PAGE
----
On Wednesday evening, distinguished alumni, students, faculty, and attendees gathered at Charney Hall for the 20th Annual Judge William Ingram Symposium. The event was sponsored by the Judge William Ingram Inn of Court, Santa Clara University School of Law, and the Heafey Institute for Trial Advocacy. This year’s topic of conversation centered on “Artificial Intelligence: Its Promises and Challenges for Lawyers and Legal Profession.” The Symposium featured a discussion by experts in law and technology on the great opportunities and effects of AI technology on the work of lawyers and judges as well as the potential misuse of AI in the work of lawyers, courts, and the profession.
Following a reception in the Atrium, Don Polden, Dean Emeritus and Professor of Law at Santa Clara Law, and Jonathan Joannides ’16, Program Chair for the Ingram Inn and a privacy and cybersecurity associate in the Mountain View office of Fenwick & West LLP, offered words of welcome. Joannides introduced background on artificial intelligence (AI), noting two relevant subfields of AI that would be discussed at the Symposium: machine learning—the algorithmic interpretation of data—and generative AI—the generation of new content through learning patterns.
Joannides introduced the panelists of the 20th Annual Symposium:
Colleen Chien is a professor at UC Berkeley School of Law, where she researches intellectual property, artificial intelligence, and the criminal justice system. Chien is also a Faculty Co-Director of the Berkeley Center for Law and Technology, and for the past decade, has also had the honor of working part-time as a public servant in the Obama White House as a Senior Advisor on Intellectual Property and Innovation.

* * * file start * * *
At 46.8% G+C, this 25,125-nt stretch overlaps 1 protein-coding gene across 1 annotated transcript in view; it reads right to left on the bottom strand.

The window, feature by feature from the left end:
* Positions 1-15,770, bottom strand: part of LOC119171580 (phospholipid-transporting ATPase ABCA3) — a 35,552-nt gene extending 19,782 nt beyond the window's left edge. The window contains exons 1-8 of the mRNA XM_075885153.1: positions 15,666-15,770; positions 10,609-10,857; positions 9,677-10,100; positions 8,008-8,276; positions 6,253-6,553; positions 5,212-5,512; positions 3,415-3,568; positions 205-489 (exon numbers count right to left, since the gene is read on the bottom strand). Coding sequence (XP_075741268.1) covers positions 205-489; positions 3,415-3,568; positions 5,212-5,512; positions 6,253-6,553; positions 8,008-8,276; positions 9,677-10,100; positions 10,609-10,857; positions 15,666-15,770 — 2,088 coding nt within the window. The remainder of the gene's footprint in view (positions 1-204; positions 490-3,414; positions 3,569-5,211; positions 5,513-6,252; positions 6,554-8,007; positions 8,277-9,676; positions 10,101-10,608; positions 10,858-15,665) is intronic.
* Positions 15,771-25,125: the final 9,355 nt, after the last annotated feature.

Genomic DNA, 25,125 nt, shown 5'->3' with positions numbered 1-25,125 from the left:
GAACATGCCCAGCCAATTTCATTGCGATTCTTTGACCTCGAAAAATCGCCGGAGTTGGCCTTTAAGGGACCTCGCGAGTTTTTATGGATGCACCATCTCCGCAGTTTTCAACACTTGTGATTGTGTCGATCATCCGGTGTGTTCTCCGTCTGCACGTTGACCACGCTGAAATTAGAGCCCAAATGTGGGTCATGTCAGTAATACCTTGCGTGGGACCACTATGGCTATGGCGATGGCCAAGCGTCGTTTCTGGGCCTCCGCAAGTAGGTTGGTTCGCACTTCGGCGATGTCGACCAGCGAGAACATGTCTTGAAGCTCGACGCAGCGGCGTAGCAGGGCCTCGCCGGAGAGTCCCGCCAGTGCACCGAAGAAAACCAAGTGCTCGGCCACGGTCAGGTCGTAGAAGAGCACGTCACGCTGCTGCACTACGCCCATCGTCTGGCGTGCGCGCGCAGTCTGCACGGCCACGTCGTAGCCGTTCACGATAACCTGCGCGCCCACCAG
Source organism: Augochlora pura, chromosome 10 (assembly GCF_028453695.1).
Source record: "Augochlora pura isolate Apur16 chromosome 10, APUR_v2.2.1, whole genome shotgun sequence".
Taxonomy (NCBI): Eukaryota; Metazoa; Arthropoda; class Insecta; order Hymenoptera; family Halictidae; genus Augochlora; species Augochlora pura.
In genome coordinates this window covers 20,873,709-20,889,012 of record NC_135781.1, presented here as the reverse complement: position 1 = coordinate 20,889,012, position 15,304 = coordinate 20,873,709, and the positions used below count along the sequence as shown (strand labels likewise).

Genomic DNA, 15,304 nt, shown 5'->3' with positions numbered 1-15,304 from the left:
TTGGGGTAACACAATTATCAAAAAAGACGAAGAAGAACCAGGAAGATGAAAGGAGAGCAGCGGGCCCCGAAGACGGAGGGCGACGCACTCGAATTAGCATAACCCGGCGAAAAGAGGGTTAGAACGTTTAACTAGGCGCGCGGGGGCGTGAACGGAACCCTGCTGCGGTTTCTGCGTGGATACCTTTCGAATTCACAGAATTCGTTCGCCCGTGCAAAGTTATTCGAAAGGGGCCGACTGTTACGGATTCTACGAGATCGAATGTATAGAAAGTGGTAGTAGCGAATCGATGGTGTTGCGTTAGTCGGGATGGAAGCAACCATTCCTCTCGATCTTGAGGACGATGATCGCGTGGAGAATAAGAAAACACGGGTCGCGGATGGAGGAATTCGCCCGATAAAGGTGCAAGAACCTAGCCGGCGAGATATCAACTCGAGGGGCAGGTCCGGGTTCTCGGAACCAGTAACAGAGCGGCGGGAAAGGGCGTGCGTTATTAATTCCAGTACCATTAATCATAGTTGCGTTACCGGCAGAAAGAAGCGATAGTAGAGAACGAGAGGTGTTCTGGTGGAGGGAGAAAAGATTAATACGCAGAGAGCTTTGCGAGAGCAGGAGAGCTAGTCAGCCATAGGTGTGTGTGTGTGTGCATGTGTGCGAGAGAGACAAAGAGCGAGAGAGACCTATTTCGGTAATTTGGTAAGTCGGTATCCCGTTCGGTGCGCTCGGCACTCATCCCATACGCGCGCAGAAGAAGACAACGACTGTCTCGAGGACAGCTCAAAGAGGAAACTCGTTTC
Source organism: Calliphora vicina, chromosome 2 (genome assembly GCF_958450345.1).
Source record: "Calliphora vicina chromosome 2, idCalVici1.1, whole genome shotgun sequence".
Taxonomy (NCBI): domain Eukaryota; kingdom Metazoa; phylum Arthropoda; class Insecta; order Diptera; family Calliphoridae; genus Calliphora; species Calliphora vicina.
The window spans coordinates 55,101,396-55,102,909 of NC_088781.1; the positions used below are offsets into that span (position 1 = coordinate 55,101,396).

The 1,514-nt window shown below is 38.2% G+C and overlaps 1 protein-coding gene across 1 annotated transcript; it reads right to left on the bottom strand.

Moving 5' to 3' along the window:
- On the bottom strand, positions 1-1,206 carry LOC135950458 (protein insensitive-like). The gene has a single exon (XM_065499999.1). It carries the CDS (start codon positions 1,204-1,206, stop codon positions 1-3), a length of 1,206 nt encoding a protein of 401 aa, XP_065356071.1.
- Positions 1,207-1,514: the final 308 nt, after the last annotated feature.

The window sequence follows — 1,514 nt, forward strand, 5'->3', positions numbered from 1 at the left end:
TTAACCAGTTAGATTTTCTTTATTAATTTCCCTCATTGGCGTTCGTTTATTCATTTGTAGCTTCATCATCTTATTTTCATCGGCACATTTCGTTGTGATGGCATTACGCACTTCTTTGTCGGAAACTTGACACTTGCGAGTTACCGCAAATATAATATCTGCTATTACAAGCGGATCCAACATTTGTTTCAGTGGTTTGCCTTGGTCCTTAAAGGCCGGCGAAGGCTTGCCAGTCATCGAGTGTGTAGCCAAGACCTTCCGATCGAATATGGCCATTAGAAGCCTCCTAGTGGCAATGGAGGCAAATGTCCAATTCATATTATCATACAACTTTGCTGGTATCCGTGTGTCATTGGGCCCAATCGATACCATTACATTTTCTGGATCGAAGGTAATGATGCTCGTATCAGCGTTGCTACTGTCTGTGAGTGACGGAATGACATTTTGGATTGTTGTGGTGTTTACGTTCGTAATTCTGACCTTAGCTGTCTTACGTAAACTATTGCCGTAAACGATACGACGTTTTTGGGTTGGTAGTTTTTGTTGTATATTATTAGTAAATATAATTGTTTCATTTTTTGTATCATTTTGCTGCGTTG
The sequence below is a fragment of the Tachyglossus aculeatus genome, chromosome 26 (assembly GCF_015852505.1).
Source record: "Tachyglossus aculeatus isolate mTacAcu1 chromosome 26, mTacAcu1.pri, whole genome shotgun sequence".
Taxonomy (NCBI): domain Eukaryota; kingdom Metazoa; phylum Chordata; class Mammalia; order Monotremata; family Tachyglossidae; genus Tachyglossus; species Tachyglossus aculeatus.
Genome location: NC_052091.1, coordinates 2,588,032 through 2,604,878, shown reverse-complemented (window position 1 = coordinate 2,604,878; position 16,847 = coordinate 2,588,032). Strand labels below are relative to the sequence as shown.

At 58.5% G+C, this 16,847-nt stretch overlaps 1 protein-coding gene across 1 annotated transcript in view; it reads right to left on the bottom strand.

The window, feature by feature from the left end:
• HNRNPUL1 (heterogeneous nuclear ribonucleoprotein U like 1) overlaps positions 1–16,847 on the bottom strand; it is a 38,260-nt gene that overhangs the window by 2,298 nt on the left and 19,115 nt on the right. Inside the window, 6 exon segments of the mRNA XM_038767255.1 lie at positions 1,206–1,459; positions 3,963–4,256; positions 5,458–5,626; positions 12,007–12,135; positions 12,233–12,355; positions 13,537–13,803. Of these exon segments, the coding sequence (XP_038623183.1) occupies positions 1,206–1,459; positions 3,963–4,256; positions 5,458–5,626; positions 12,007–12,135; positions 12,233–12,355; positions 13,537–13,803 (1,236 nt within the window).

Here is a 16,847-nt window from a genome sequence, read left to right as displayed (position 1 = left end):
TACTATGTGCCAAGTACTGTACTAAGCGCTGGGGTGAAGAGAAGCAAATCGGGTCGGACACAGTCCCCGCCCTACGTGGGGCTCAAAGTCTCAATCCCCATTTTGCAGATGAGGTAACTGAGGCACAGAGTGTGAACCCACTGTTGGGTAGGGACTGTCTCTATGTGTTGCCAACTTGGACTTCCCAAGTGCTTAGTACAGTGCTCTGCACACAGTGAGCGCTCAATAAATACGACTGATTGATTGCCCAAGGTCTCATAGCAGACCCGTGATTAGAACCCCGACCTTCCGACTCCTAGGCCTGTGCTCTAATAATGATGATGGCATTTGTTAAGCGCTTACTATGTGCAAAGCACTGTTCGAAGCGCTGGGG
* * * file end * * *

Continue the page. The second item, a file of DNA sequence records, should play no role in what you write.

Olga V. Mack is a fellow at CodeX, the Stanford Center for Legal Informatics, and a Generative AI Editor at law.MIT. She is an award-winning general counsel, operations specialist, and tech startup advisor whose wisdom can be found in Above the Law, Forbes, Bloomberg Law, ACC Docket, law.MIT Computational Law Report, Newsweek, Venture Beat, and her podcast, Notes to My (Legal) Self.
Stuart P. Meyer is a partner at Fenwick & West LLP and an intellectual property and technology lawyer. A graduate of Yale Law School, Meyer co-chairs Fenwick’s post-grant proceedings practice and is consistently recognized by Chambers USA as a top IP advocate.
During the discussion, the panelists shared their thoughts on various modern-day AI-related topics. “The complexity of [these] model[s] is such that we can’t really tell what’s happening,” Chien commented on machine-based and generative AI models. “We don’t actually know what’s happening inside the black box, so the training and memory needs to be relevant to the case that it’s used in.”
The conversation also highlighted the impact of AI on the legal profession. “Recordings in court sound real and that’s a problem,” Meyer noted. “Maybe the [visual] hands and expression aren’t quite right—but AI will get better and you won’t be able to tell the difference. We will have to become much more sophisticated to do audits on AI systems.”
Mack likens the supervision of AI systems to a duty. “It’s not something you are born with; you have to have it actively taught,” she asserted. “How do you supervise AI as a lawyer? It’s like driving a crane: you need training and supervision to have a license before you can drive it. We need to teach people how to supervise people and machines.”